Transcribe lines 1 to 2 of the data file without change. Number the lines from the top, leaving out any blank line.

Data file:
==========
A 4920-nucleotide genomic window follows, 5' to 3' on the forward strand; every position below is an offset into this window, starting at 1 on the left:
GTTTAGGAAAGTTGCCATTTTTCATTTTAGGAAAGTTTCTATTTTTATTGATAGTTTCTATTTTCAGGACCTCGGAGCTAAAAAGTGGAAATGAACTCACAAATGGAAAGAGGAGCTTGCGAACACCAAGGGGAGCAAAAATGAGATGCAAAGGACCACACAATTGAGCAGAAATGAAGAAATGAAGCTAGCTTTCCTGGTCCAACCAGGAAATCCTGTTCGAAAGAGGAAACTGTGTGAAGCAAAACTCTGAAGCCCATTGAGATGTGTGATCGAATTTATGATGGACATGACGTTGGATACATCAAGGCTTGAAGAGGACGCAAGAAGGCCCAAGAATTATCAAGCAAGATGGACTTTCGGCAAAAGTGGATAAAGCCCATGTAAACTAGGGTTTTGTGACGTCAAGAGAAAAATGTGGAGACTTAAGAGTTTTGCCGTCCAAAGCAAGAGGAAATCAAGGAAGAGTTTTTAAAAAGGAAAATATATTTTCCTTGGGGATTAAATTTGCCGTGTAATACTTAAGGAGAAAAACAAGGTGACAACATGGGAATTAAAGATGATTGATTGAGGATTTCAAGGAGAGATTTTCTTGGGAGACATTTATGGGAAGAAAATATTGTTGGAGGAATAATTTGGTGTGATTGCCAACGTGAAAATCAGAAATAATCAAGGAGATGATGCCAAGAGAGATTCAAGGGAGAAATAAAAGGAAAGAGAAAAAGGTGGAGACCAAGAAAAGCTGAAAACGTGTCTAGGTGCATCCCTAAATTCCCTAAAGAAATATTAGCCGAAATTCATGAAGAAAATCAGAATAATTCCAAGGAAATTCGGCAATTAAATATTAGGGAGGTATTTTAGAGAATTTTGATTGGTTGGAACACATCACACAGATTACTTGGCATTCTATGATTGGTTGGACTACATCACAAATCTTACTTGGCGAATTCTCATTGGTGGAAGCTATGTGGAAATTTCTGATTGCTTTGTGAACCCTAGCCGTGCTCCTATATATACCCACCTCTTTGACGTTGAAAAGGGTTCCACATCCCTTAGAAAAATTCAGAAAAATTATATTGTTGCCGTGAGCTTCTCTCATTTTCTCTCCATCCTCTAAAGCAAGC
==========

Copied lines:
A 4920-nucleotide genomic window follows, 5' to 3' on the forward strand; every position below is an offset into this window, starting at 1 on the left:
GTTTAGGAAAGTTGCCATTTTTCATTTTAGGAAAGTTTCTATTTTTATTGATAGTTTCTATTTTCAGGACCTCGGAGCTAAAAAGTGGAAATGAACTCACAAATGGAAAGAGGAGCTTGCGAACACCAAGGGGAGCAAAAATGAGATGCAAAGGACCACACAATTGAGCAGAAATGAAGAAATGAAGCTAGCTTTCCTGGTCCAACCAGGAAATCCTGTTCGAAAGAGGAAACTGTGTGAAGCAAAACTCTGAAGCCCATTGAGATGTGTGATCGAATTTATGATGGACATGACGTTGGATACATCAAGGCTTGAAGAGGACGCAAGAAGGCCCAAGAATTATCAAGCAAGATGGACTTTCGGCAAAAGTGGATAAAGCCCATGTAAACTAGGGTTTTGTGACGTCAAGAGAAAAATGTGGAGACTTAAGAGTTTTGCCGTCCAAAGCAAGAGGAAATCAAGGAAGAGTTTTTAAAAAGGAAAATATATTTTCCTTGGGGATTAAATTTGCCGTGTAATACTTAAGGAGAAAAACAAGGTGACAACATGGGAATTAAAGATGATTGATTGAGGATTTCAAGGAGAGATTTTCTTGGGAGACATTTATGGGAAGAAAATATTGTTGGAGGAATAATTTGGTGTGATTGCCAACGTGAAAATCAGAAATAATCAAGGAGATGATGCCAAGAGAGATTCAAGGGAGAAATAAAAGGAAAGAGAAAAAGGTGGAGACCAAGAAAAGCTGAAAACGTGTCTAGGTGCATCCCTAAATTCCCTAAAGAAATATTAGCCGAAATTCATGAAGAAAATCAGAATAATTCCAAGGAAATTCGGCAATTAAATATTAGGGAGGTATTTTAGAGAATTTTGATTGGTTGGAACACATCACACAGATTACTTGGCATTCTATGATTGGTTGGACTACATCACAAATCTTACTTGGCGAATTCTCATTGGTGGAAGCTATGTGGAAATTTCTGATTGCTTTGTGAACCCTAGCCGTGCTCCTATATATACCCACCTCTTTGACGTTGAAAAGGGTTCCACATCCCTTAGAAAAATTCAGAAAAATTATATTGTTGCCGTGAGCTTCTCTCATTTTCTCTCCATCCTCTAAAGCAAGC